Human bodyhuman death which is like the death of any other life form we know.
Many fields of study focus on the human body and where it is different and similar from the hominid body, other animal body types, and how it interacts with the natural surroundings:
- Biology is concerned with basic life processes shared by the human body and what surrounds it, and is not specifically concerned with humans as humans except as examples of genetics and evolution.
- Ecology is the most organized way that humans sense their environment, and how they affect it by their actions. These actions include many (breathing, drinking, eating and defecating) that are absolutely basic to human body survival.
- Economics thus can see the body as consuming what it calls natural resources and generating what it calls waste.
- Ecological and economic views come together in the ecological footprint - the impact of each human body and associated lifestyle on the Earth.
- Anthropology looks at body and brain evolution and is very concerned with the comparison to other homonoids and the hominid body in general. For instance, differences between human and chimpanzee - where there is an overlap with primatology.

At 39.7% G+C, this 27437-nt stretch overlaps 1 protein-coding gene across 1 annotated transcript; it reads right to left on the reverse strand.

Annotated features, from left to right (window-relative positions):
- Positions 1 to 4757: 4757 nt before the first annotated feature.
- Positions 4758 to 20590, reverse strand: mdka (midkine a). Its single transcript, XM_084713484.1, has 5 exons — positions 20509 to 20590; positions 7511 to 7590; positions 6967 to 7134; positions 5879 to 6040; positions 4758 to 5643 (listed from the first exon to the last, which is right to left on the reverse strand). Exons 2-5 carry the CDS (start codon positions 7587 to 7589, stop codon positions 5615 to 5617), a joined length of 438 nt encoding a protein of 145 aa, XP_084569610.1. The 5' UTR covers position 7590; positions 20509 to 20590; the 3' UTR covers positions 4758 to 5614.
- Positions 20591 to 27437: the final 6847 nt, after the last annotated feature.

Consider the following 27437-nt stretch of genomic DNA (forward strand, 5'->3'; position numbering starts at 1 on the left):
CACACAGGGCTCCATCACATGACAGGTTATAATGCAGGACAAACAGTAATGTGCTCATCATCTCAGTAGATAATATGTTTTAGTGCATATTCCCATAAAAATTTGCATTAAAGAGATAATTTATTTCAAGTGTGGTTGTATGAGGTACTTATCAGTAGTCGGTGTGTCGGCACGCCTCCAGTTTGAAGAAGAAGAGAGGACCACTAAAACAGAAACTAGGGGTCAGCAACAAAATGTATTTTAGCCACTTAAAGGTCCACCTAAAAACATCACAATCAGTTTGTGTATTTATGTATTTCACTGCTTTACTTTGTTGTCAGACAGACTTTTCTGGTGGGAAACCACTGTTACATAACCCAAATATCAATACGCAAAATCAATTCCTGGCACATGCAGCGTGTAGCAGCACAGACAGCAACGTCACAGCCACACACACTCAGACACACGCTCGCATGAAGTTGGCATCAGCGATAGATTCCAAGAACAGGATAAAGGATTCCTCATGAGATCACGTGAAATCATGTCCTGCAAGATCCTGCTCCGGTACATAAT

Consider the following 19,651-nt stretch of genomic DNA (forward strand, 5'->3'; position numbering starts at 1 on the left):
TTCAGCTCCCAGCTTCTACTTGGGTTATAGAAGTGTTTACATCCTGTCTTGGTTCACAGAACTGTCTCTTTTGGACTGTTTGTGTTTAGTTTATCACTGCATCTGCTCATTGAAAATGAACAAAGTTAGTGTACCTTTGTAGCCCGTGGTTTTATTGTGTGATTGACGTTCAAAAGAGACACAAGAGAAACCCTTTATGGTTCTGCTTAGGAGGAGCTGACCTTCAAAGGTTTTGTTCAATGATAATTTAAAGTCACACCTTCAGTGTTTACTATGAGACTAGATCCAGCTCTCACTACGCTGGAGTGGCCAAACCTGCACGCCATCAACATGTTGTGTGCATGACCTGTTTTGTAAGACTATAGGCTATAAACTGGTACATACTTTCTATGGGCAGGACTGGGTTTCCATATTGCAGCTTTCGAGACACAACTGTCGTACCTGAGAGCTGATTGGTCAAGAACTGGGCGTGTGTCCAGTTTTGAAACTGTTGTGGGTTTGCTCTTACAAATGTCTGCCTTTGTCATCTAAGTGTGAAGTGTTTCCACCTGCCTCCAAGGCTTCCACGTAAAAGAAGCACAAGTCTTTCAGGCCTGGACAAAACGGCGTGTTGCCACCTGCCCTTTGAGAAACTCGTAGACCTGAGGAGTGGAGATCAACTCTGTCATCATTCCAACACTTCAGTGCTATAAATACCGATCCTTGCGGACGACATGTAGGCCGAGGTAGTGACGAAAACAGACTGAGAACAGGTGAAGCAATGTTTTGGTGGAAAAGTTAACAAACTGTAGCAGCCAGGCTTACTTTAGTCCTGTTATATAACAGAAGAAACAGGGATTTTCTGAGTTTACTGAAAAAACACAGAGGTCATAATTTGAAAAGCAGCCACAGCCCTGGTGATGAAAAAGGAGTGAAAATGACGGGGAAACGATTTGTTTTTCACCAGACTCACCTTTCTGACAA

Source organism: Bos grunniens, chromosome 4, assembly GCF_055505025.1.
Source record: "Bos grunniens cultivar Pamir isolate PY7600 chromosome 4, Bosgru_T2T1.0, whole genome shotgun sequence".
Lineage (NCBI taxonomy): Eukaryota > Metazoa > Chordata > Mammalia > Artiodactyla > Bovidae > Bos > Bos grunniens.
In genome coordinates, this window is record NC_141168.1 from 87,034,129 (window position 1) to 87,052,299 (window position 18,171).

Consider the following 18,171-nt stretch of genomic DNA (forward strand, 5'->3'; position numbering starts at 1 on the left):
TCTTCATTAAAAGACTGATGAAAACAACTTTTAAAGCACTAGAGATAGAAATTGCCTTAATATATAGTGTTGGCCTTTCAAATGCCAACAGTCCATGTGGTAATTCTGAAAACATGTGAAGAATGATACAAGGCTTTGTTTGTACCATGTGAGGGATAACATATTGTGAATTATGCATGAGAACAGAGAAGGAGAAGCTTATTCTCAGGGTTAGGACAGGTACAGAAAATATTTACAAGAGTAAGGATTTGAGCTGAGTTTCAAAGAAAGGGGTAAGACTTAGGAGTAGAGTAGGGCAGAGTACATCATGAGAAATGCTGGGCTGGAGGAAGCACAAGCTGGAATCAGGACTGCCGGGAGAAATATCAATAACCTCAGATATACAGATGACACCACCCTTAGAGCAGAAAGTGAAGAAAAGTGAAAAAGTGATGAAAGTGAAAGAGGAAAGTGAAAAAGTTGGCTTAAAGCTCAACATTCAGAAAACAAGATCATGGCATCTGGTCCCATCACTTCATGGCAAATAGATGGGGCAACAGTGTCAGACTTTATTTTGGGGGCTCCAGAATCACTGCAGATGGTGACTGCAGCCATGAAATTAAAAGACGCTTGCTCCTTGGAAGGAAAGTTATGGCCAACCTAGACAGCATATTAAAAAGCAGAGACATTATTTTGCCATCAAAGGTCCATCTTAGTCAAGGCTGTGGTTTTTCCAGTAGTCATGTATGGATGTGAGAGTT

- Psychology where body differences in the senses and the mental modules thought to exist in the brain to deal with sensory data are studied - especially in perceptual psychology. Here also there is much comparison with other primate behaviour, but most of these differences are not necessarily only in the body or brain but may come from culture. This is dealt with below.
- Religion has many different views of the body, from a disposable and temporary vessel of the soul, to a temple or house of worship, to a construct of chakras that must be tuned and mastered like a musical instrument to connect to the rest of the universe and understand it on a path to enlightenment or inner peace. These different views also show up in politics.
- Medicine takes the medical view of the body which is as a sort of machine which can be diagnosed and which can be fixed. This too compares the human body with primates, and does primate testing to determine the likely effect of treatments on humans.
By comparison to those, the human body has the following traits:
- It is suspectible to influenza, unlike the bonobo.